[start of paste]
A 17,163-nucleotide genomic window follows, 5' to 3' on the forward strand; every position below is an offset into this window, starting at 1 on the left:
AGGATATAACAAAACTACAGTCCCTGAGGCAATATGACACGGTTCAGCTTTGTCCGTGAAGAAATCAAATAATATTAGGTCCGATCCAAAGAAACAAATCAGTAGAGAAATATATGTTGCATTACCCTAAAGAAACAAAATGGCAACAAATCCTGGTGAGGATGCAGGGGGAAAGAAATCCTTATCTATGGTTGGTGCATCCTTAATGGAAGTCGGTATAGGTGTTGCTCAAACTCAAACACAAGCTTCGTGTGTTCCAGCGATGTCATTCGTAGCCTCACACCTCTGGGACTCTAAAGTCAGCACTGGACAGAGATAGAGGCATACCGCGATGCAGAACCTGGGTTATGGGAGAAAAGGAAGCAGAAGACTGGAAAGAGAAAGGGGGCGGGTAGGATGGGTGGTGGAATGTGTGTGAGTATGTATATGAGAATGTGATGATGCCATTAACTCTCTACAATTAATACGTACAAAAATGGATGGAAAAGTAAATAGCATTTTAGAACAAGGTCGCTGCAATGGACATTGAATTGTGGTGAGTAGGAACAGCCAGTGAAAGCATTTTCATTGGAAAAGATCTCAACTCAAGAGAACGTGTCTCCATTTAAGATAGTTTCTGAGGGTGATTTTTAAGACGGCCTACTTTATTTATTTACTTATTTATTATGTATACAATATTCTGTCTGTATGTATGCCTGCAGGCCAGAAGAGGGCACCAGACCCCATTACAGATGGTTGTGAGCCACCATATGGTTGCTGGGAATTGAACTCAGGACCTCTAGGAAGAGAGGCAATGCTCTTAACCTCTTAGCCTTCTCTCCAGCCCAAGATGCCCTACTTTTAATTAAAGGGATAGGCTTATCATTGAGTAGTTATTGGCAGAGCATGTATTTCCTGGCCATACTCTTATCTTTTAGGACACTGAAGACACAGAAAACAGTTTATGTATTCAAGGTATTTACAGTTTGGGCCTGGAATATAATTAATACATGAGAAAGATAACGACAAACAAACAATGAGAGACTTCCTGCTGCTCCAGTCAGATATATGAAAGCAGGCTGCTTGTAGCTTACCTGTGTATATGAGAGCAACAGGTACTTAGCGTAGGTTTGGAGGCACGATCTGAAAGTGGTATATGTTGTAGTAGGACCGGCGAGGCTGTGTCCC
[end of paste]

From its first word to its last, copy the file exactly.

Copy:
A 17,163-nucleotide genomic window follows, 5' to 3' on the forward strand; every position below is an offset into this window, starting at 1 on the left:
AGGATATAACAAAACTACAGTCCCTGAGGCAATATGACACGGTTCAGCTTTGTCCGTGAAGAAATCAAATAATATTAGGTCCGATCCAAAGAAACAAATCAGTAGAGAAATATATGTTGCATTACCCTAAAGAAACAAAATGGCAACAAATCCTGGTGAGGATGCAGGGGGAAAGAAATCCTTATCTATGGTTGGTGCATCCTTAATGGAAGTCGGTATAGGTGTTGCTCAAACTCAAACACAAGCTTCGTGTGTTCCAGCGATGTCATTCGTAGCCTCACACCTCTGGGACTCTAAAGTCAGCACTGGACAGAGATAGAGGCATACCGCGATGCAGAACCTGGGTTATGGGAGAAAAGGAAGCAGAAGACTGGAAAGAGAAAGGGGGCGGGTAGGATGGGTGGTGGAATGTGTGTGAGTATGTATATGAGAATGTGATGATGCCATTAACTCTCTACAATTAATACGTACAAAAATGGATGGAAAAGTAAATAGCATTTTAGAACAAGGTCGCTGCAATGGACATTGAATTGTGGTGAGTAGGAACAGCCAGTGAAAGCATTTTCATTGGAAAAGATCTCAACTCAAGAGAACGTGTCTCCATTTAAGATAGTTTCTGAGGGTGATTTTTAAGACGGCCTACTTTATTTATTTACTTATTTATTATGTATACAATATTCTGTCTGTATGTATGCCTGCAGGCCAGAAGAGGGCACCAGACCCCATTACAGATGGTTGTGAGCCACCATATGGTTGCTGGGAATTGAACTCAGGACCTCTAGGAAGAGAGGCAATGCTCTTAACCTCTTAGCCTTCTCTCCAGCCCAAGATGCCCTACTTTTAATTAAAGGGATAGGCTTATCATTGAGTAGTTATTGGCAGAGCATGTATTTCCTGGCCATACTCTTATCTTTTAGGACACTGAAGACACAGAAAACAGTTTATGTATTCAAGGTATTTACAGTTTGGGCCTGGAATATAATTAATACATGAGAAAGATAACGACAAACAAACAATGAGAGACTTCCTGCTGCTCCAGTCAGATATATGAAAGCAGGCTGCTTGTAGCTTACCTGTGTATATGAGAGCAACAGGTACTTAGCGTAGGTTTGGAGGCACGATCTGAAAGTGGTATATGTTGTAGTAGGACCGGCGAGGCTGTGTCCC